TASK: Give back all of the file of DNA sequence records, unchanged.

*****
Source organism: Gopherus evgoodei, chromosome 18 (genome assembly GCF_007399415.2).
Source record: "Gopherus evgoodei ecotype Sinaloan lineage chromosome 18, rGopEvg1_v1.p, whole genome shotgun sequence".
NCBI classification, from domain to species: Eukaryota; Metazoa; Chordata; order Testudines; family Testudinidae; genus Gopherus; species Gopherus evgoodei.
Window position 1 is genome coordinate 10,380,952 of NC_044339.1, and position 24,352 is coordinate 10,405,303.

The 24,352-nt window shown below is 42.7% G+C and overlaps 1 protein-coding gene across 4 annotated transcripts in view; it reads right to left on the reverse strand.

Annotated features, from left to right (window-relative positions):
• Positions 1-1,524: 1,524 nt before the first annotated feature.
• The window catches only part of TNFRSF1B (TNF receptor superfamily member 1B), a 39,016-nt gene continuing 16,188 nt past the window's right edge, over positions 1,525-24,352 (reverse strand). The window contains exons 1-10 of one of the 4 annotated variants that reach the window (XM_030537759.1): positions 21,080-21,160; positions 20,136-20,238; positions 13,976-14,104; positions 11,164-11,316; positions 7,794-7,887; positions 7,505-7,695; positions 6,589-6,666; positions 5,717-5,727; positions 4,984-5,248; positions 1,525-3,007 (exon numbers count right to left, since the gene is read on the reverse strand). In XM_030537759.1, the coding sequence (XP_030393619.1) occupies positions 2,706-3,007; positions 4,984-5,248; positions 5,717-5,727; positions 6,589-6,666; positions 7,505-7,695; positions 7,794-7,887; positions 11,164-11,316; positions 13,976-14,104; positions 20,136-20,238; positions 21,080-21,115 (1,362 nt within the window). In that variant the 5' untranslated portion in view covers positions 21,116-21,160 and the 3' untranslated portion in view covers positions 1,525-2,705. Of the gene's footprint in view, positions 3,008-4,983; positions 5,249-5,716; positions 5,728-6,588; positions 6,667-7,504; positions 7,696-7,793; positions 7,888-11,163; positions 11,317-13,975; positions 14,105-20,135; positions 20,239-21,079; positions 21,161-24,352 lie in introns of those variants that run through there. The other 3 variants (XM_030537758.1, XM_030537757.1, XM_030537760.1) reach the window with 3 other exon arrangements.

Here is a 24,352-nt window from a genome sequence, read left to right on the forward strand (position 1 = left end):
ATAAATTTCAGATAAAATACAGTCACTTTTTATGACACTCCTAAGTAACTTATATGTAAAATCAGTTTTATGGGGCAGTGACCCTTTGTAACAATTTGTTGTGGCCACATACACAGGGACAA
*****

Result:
Source organism: Gopherus evgoodei, chromosome 18 (genome assembly GCF_007399415.2).
Source record: "Gopherus evgoodei ecotype Sinaloan lineage chromosome 18, rGopEvg1_v1.p, whole genome shotgun sequence".
NCBI classification, from domain to species: Eukaryota; Metazoa; Chordata; order Testudines; family Testudinidae; genus Gopherus; species Gopherus evgoodei.
Window position 1 is genome coordinate 10,380,952 of NC_044339.1, and position 24,352 is coordinate 10,405,303.

The 24,352-nt window shown below is 42.7% G+C and overlaps 1 protein-coding gene across 4 annotated transcripts in view; it reads right to left on the reverse strand.

Annotated features, from left to right (window-relative positions):
• Positions 1-1,524: 1,524 nt before the first annotated feature.
• The window catches only part of TNFRSF1B (TNF receptor superfamily member 1B), a 39,016-nt gene continuing 16,188 nt past the window's right edge, over positions 1,525-24,352 (reverse strand). The window contains exons 1-10 of one of the 4 annotated variants that reach the window (XM_030537759.1): positions 21,080-21,160; positions 20,136-20,238; positions 13,976-14,104; positions 11,164-11,316; positions 7,794-7,887; positions 7,505-7,695; positions 6,589-6,666; positions 5,717-5,727; positions 4,984-5,248; positions 1,525-3,007 (exon numbers count right to left, since the gene is read on the reverse strand). In XM_030537759.1, the coding sequence (XP_030393619.1) occupies positions 2,706-3,007; positions 4,984-5,248; positions 5,717-5,727; positions 6,589-6,666; positions 7,505-7,695; positions 7,794-7,887; positions 11,164-11,316; positions 13,976-14,104; positions 20,136-20,238; positions 21,080-21,115 (1,362 nt within the window). In that variant the 5' untranslated portion in view covers positions 21,116-21,160 and the 3' untranslated portion in view covers positions 1,525-2,705. Of the gene's footprint in view, positions 3,008-4,983; positions 5,249-5,716; positions 5,728-6,588; positions 6,667-7,504; positions 7,696-7,793; positions 7,888-11,163; positions 11,317-13,975; positions 14,105-20,135; positions 20,239-21,079; positions 21,161-24,352 lie in introns of those variants that run through there. The other 3 variants (XM_030537758.1, XM_030537757.1, XM_030537760.1) reach the window with 3 other exon arrangements.

Here is a 24,352-nt window from a genome sequence, read left to right on the forward strand (position 1 = left end):
ATAAATTTCAGATAAAATACAGTCACTTTTTATGACACTCCTAAGTAACTTATATGTAAAATCAGTTTTATGGGGCAGTGACCCTTTGTAACAATTTGTTGTGGCCACATACACAGGGACAA